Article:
The plotting really works, going from flashback to present day without confusing the reader. The scenes picked enhance the drama of the story without crossing into melodrama. The rebellious teen who is our lead also doesn’t come close to crossing the line into being an unsympathetic character. Chikiamco also manages to provide his life history without sounding like it’s being done for the sake of dumping info onto the reader. In Liftoff as well as in the other stories, we get a sense that this is a fully realized world, with one element resonating with the next.
If I have anything to nitpick about Liftoff, they’d actually be pretty minor— say, questions about whether a character could skateboard successfully in a jungle— or simply nitpicks due to personal preference (The ending, for instance. Though it provides an insight as to the current mental state of the lead character, I’d have maybe preferred an ending with more of a cliffhanger feel to it. This is actually my exact thought when I read the last panel: Okay, I have a feeling this character is going to do something cool next issue… I just don’t have enough data in my head to begin picturing what that cool thing might be.)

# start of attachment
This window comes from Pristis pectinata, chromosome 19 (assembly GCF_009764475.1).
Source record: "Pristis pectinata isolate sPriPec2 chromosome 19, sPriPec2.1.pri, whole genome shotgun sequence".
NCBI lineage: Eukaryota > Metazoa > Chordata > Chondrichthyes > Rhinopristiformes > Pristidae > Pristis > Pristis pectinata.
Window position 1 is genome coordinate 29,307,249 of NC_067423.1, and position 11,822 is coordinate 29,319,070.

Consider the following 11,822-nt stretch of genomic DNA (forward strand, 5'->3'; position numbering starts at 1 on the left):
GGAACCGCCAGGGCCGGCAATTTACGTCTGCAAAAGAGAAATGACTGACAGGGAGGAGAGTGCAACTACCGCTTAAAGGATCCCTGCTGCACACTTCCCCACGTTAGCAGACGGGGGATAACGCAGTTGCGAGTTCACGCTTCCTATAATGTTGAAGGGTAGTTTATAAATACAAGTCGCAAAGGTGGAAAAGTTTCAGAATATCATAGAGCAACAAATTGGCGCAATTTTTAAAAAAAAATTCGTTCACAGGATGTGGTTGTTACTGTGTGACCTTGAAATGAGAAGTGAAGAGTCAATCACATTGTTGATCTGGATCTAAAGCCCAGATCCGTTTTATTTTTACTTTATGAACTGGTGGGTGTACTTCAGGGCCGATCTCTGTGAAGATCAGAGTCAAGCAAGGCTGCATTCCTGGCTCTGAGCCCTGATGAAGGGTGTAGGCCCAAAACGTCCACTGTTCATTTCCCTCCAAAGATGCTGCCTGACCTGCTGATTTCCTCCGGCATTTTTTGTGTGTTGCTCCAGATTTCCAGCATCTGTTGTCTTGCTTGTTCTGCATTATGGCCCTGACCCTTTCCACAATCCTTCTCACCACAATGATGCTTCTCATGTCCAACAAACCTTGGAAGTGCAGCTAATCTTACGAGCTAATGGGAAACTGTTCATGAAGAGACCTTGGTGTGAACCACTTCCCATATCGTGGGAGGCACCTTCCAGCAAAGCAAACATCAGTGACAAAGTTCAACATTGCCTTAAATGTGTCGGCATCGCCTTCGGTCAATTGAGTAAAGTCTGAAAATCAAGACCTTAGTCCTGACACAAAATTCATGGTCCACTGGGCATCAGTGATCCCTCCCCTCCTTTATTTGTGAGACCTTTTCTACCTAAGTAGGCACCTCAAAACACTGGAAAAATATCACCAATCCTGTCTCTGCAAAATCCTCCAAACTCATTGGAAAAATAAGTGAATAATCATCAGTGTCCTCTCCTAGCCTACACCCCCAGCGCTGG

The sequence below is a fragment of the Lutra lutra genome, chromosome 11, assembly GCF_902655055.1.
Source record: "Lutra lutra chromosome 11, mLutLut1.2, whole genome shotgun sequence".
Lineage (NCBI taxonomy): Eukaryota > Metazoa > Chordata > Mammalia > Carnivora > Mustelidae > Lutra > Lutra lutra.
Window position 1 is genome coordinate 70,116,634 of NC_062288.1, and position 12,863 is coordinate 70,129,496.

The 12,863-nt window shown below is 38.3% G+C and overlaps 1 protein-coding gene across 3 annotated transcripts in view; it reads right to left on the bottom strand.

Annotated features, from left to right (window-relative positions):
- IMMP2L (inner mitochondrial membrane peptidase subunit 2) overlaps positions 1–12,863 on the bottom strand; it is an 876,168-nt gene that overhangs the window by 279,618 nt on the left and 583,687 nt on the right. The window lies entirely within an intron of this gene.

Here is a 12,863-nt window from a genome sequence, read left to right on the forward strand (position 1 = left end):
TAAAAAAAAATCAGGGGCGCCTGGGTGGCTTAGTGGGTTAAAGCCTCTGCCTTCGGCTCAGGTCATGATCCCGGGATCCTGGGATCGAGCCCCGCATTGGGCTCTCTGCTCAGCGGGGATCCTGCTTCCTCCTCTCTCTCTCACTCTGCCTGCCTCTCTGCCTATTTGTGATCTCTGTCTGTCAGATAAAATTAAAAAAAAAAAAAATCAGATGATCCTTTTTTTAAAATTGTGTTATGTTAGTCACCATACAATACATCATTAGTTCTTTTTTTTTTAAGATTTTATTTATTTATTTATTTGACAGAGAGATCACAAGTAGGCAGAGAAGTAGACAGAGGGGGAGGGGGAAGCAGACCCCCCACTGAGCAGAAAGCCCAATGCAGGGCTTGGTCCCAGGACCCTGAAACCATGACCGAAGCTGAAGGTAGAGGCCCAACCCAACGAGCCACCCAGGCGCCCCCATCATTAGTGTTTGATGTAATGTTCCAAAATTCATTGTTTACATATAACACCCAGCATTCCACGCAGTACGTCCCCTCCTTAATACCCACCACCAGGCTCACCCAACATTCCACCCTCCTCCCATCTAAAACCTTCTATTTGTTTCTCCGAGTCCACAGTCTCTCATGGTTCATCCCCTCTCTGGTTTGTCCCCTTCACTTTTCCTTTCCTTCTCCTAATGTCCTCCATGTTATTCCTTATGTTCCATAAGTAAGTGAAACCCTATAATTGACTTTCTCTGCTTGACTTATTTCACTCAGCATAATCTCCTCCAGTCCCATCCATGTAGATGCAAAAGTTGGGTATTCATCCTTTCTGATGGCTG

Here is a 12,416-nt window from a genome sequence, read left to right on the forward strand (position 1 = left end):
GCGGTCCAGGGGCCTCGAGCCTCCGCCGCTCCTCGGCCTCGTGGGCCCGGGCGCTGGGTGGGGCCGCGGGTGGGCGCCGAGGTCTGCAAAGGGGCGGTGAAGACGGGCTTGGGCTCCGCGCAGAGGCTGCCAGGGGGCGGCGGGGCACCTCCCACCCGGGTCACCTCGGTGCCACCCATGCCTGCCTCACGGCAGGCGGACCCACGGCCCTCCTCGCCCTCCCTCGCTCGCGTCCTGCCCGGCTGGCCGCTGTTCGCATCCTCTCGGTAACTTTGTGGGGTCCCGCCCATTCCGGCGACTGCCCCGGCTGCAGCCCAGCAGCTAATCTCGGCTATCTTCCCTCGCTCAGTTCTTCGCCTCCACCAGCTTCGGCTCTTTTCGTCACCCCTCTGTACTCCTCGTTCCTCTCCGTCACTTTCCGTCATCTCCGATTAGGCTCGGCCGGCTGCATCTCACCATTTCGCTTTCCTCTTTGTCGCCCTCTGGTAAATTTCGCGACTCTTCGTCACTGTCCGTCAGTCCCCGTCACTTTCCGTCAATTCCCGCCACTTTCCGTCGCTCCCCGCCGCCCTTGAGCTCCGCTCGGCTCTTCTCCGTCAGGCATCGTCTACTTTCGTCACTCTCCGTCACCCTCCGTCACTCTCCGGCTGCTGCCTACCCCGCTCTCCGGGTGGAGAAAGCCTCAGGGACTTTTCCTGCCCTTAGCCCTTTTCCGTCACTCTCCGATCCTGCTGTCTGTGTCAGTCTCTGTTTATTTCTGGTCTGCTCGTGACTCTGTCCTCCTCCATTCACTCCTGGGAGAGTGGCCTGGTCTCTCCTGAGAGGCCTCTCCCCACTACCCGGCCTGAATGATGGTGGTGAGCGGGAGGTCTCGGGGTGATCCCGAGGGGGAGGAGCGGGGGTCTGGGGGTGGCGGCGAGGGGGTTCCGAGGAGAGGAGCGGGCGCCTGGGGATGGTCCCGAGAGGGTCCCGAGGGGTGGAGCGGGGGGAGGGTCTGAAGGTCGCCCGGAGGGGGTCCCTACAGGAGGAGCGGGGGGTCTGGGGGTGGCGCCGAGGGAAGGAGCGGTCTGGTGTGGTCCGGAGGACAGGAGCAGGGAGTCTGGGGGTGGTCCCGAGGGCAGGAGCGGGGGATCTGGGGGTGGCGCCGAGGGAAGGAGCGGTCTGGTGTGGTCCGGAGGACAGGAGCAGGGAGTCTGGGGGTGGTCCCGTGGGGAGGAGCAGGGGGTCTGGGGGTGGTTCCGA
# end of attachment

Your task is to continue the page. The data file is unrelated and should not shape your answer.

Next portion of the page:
The Unfurling of Wings preview is a tale about a teen manananggal, Ri-en, and her two friends, a genius human and a burly nuno, who work as thieves in a gigantic space station. Because it’s not set on earth and could possibly be set in some unspecified future time, it has something of a Batman Beyond feel to it. If I were to guess, at nine pages, Unfurling is likely just half the length of the actual story in issue 1. As such, there’s not much I can say about the story. We do get treated to the beginnings of a mystery or two, though. And as for the characters, though the story length and plot flow isn’t enough for them to be memorable yet, we do get the sense that they’re quite distinct and sympathetic enough.
Character design is pretty good as well here in Unfurling. I can imagine cosplayers someday wanting to cosplay the lead character, Ri-en, what with her kickass outfit, the manananggal wings on her back and another pair of smaller, Namor-like wings on her left forearm.The art is generally very good with clean lines and the rendering of the action pretty easy to follow. The faces Sinaban draws are also very expressive, giving us the sense that actual thoughts are going through the minds of these characters as they perform their actions. There were panels, though, when I would’ve preferred the inking make use of more dark areas in order to show depth and differentiate foreground and background elements. But as I said, the art is already very good.
Alright, so this review seems to have gone on a bit longer than I intended to, but to reiterate, do get Mythspace: Liftoff this coming Komikon. It’s really well-crafted, from the writing to the art, it’s got some ambitious science fiction, it’s an issue #0 but it’s not a mere sampler— you get a 50+ page book for just (AFAIK) 90 Pesos, and if you support this comic, it’ll maybe increase the chances of the Mythspace gang being able to make komiks of this calibre more frequently.